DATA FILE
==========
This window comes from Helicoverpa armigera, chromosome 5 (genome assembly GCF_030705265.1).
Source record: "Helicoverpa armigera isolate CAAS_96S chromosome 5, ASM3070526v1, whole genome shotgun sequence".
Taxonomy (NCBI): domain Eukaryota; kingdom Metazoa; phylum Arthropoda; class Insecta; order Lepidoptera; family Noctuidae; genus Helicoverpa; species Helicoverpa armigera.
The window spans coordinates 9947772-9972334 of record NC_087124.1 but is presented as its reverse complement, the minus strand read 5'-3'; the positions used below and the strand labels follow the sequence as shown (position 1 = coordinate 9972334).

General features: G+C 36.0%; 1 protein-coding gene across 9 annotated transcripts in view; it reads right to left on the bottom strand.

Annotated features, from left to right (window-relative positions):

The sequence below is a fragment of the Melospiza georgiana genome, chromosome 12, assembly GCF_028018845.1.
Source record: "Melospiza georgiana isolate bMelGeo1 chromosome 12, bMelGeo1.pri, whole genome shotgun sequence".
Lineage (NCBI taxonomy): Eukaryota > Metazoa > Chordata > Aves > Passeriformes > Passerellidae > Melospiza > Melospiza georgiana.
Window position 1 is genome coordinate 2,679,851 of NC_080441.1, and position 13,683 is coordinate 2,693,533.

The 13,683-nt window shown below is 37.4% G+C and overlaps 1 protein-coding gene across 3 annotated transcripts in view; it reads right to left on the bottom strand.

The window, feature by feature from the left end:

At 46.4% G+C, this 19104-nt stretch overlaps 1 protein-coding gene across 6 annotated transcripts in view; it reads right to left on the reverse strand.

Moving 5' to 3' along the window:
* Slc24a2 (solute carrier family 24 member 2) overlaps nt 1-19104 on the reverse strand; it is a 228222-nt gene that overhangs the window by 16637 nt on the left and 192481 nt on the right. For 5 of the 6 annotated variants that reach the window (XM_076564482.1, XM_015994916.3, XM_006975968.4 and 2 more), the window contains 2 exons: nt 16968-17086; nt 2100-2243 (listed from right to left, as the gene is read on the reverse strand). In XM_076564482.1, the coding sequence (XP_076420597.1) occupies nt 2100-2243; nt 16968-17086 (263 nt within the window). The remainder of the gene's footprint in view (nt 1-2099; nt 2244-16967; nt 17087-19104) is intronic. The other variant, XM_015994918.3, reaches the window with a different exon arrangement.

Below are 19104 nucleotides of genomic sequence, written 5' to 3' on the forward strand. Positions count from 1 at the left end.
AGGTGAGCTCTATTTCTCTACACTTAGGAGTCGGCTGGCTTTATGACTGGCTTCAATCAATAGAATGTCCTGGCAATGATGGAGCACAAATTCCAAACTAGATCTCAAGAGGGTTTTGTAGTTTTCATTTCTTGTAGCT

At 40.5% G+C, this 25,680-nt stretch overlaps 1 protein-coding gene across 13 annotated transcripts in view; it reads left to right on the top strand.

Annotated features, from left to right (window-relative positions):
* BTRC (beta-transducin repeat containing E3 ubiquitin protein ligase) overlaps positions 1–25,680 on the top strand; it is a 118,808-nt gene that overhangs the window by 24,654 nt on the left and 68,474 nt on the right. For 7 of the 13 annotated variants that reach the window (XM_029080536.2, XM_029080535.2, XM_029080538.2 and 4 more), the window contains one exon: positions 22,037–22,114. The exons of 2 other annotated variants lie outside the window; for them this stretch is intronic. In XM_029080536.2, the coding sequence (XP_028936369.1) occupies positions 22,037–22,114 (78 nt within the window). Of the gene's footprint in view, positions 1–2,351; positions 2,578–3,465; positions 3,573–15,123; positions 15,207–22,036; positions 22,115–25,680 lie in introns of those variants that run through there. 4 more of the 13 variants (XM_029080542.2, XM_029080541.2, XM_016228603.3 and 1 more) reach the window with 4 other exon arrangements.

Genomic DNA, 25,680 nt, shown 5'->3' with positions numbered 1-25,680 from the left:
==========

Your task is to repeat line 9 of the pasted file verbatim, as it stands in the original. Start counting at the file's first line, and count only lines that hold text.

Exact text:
Lineage (NCBI taxonomy): Eukaryota > Metazoa > Chordata > Aves > Passeriformes > Passerellidae > Melospiza > Melospiza georgiana.